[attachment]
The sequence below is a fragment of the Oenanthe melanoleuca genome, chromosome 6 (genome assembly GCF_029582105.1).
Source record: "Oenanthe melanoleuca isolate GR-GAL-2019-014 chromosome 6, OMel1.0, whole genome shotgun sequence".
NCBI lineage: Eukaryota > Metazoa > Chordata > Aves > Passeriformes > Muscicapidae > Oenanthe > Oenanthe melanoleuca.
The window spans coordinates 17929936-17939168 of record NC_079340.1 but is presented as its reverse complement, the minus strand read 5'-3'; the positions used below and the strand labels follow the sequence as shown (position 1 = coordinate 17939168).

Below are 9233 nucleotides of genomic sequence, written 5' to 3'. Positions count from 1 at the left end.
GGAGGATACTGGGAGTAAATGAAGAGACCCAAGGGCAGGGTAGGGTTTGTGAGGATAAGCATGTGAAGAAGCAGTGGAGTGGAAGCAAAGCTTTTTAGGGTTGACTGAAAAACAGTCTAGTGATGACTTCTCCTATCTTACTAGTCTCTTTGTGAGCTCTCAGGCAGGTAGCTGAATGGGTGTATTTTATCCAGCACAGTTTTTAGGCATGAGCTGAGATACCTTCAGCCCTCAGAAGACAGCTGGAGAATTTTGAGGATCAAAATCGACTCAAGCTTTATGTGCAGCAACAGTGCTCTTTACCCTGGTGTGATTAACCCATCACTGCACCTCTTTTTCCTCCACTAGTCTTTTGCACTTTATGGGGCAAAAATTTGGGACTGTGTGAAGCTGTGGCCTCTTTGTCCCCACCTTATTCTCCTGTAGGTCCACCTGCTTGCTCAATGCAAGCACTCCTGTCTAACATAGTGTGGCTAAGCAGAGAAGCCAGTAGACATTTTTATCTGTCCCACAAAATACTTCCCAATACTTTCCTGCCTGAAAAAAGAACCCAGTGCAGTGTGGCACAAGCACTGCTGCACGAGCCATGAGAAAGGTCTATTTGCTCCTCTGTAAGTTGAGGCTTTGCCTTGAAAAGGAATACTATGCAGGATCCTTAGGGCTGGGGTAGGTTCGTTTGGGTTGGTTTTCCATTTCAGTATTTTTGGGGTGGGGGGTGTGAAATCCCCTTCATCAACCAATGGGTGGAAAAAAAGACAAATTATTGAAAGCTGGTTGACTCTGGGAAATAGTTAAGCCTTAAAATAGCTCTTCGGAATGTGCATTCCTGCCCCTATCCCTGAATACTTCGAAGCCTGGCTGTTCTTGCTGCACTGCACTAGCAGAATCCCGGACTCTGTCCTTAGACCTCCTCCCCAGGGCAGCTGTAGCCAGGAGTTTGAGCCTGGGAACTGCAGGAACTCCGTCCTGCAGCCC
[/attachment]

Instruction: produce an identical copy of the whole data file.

The sequence below is a fragment of the Oenanthe melanoleuca genome, chromosome 6 (genome assembly GCF_029582105.1).
Source record: "Oenanthe melanoleuca isolate GR-GAL-2019-014 chromosome 6, OMel1.0, whole genome shotgun sequence".
NCBI lineage: Eukaryota > Metazoa > Chordata > Aves > Passeriformes > Muscicapidae > Oenanthe > Oenanthe melanoleuca.
The window spans coordinates 17929936-17939168 of record NC_079340.1 but is presented as its reverse complement, the minus strand read 5'-3'; the positions used below and the strand labels follow the sequence as shown (position 1 = coordinate 17939168).

Below are 9233 nucleotides of genomic sequence, written 5' to 3'. Positions count from 1 at the left end.
GGAGGATACTGGGAGTAAATGAAGAGACCCAAGGGCAGGGTAGGGTTTGTGAGGATAAGCATGTGAAGAAGCAGTGGAGTGGAAGCAAAGCTTTTTAGGGTTGACTGAAAAACAGTCTAGTGATGACTTCTCCTATCTTACTAGTCTCTTTGTGAGCTCTCAGGCAGGTAGCTGAATGGGTGTATTTTATCCAGCACAGTTTTTAGGCATGAGCTGAGATACCTTCAGCCCTCAGAAGACAGCTGGAGAATTTTGAGGATCAAAATCGACTCAAGCTTTATGTGCAGCAACAGTGCTCTTTACCCTGGTGTGATTAACCCATCACTGCACCTCTTTTTCCTCCACTAGTCTTTTGCACTTTATGGGGCAAAAATTTGGGACTGTGTGAAGCTGTGGCCTCTTTGTCCCCACCTTATTCTCCTGTAGGTCCACCTGCTTGCTCAATGCAAGCACTCCTGTCTAACATAGTGTGGCTAAGCAGAGAAGCCAGTAGACATTTTTATCTGTCCCACAAAATACTTCCCAATACTTTCCTGCCTGAAAAAAGAACCCAGTGCAGTGTGGCACAAGCACTGCTGCACGAGCCATGAGAAAGGTCTATTTGCTCCTCTGTAAGTTGAGGCTTTGCCTTGAAAAGGAATACTATGCAGGATCCTTAGGGCTGGGGTAGGTTCGTTTGGGTTGGTTTTCCATTTCAGTATTTTTGGGGTGGGGGGTGTGAAATCCCCTTCATCAACCAATGGGTGGAAAAAAAGACAAATTATTGAAAGCTGGTTGACTCTGGGAAATAGTTAAGCCTTAAAATAGCTCTTCGGAATGTGCATTCCTGCCCCTATCCCTGAATACTTCGAAGCCTGGCTGTTCTTGCTGCACTGCACTAGCAGAATCCCGGACTCTGTCCTTAGACCTCCTCCCCAGGGCAGCTGTAGCCAGGAGTTTGAGCCTGGGAACTGCAGGAACTCCGTCCTGCAGCCC